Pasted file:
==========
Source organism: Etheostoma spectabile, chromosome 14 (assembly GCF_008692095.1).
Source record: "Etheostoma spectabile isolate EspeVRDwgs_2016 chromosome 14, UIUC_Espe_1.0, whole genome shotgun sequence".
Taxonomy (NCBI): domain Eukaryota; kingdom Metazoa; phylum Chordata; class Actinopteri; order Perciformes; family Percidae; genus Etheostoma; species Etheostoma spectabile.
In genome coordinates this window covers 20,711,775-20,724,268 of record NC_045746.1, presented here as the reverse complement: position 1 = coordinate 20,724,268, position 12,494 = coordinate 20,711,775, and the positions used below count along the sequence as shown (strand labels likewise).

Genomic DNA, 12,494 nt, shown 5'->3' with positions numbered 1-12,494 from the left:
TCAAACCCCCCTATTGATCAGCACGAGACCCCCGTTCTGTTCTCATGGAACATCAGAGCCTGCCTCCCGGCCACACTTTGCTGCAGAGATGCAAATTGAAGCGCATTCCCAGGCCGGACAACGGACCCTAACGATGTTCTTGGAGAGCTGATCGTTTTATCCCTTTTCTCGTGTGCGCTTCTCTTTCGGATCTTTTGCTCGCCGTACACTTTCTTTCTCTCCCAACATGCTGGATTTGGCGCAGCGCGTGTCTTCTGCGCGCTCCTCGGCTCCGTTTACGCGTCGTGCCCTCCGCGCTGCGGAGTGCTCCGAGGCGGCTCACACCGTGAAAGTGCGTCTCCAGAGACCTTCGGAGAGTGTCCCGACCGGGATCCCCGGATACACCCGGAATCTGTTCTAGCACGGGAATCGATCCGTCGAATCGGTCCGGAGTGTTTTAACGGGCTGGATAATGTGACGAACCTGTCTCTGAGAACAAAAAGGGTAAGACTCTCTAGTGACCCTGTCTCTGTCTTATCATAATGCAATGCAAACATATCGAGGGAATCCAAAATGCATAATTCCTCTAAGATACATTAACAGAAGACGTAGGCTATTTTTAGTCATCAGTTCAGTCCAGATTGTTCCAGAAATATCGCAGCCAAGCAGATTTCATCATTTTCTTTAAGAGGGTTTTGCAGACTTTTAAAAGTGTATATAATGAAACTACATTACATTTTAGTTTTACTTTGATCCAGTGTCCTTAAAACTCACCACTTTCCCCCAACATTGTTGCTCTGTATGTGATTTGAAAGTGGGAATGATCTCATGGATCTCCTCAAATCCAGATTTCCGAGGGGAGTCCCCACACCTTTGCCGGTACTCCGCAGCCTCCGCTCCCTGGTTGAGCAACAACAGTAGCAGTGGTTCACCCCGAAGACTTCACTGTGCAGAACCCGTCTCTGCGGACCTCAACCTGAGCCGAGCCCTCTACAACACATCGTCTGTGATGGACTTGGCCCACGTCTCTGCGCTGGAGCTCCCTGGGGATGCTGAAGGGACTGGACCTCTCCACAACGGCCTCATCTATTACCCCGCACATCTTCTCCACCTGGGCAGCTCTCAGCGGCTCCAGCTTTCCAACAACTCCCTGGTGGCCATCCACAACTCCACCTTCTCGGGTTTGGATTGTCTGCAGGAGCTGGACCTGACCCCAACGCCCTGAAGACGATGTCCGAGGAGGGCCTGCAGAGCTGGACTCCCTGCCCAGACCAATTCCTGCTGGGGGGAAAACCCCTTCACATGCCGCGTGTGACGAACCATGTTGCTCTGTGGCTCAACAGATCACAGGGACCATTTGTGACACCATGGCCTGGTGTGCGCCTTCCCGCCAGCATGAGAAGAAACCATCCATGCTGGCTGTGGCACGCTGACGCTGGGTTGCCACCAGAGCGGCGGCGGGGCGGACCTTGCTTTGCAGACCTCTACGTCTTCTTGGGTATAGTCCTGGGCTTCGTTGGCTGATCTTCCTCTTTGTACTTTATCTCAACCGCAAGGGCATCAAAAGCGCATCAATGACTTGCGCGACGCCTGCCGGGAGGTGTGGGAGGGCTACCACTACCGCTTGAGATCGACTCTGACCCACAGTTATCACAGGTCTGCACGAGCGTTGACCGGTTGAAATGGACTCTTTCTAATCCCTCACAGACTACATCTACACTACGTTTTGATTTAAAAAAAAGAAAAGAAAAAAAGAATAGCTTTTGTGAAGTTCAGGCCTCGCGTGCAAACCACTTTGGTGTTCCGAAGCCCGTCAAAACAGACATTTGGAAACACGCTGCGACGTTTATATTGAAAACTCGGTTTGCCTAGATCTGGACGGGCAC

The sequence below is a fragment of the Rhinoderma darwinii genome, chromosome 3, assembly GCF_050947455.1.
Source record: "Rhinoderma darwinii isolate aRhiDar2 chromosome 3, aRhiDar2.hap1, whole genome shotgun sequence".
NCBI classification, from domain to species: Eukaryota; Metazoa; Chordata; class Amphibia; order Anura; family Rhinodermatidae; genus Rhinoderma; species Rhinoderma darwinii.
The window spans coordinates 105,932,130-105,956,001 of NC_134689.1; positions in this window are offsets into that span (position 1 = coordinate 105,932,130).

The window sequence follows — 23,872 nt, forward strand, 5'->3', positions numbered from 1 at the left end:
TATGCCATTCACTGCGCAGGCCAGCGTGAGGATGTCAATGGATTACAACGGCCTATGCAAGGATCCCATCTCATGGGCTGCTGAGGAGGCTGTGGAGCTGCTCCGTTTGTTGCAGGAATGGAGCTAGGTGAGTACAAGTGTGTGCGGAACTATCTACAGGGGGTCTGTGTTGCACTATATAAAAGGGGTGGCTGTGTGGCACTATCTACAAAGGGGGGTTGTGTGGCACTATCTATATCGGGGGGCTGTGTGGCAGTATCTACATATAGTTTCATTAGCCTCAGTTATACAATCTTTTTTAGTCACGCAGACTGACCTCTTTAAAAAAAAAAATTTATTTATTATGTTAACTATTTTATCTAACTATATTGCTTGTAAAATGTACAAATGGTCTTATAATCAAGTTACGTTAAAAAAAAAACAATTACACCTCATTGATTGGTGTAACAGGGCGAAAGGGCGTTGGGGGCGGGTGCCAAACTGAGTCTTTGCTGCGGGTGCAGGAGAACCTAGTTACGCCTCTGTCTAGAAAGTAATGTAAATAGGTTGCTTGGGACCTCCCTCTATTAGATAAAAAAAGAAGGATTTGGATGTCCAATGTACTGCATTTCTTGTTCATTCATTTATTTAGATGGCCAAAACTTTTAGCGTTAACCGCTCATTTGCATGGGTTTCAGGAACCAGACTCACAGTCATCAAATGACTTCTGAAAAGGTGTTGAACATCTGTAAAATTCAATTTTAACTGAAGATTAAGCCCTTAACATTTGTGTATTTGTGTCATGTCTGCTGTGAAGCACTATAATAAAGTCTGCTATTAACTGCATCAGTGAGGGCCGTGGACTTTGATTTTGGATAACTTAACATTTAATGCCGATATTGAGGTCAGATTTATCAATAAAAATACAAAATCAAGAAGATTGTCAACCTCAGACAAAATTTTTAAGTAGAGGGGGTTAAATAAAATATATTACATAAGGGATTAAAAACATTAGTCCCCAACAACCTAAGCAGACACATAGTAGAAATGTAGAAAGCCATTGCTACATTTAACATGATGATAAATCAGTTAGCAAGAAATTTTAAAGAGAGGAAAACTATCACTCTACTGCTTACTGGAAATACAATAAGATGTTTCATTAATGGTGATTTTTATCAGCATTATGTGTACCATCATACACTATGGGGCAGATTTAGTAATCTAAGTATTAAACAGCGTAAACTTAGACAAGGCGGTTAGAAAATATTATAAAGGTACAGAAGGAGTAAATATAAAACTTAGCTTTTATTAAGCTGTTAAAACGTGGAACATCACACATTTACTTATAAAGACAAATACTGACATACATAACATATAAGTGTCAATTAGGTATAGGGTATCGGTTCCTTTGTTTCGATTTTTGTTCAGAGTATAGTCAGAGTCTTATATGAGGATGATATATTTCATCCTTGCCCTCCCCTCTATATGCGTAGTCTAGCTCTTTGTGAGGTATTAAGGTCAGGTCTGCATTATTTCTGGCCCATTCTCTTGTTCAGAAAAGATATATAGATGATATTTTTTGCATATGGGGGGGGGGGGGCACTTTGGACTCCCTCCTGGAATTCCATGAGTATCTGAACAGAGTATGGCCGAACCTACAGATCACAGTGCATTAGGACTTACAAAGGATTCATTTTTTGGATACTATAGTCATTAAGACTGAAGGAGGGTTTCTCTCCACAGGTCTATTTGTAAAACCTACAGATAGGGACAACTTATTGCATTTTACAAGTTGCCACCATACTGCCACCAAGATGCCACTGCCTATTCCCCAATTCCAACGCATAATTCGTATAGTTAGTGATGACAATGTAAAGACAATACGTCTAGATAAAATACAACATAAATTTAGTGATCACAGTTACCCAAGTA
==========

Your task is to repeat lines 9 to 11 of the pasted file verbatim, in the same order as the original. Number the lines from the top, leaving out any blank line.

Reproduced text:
NCBI classification, from domain to species: Eukaryota; Metazoa; Chordata; class Amphibia; order Anura; family Rhinodermatidae; genus Rhinoderma; species Rhinoderma darwinii.
The window spans coordinates 105,932,130-105,956,001 of NC_134689.1; positions in this window are offsets into that span (position 1 = coordinate 105,932,130).

The window sequence follows — 23,872 nt, forward strand, 5'->3', positions numbered from 1 at the left end: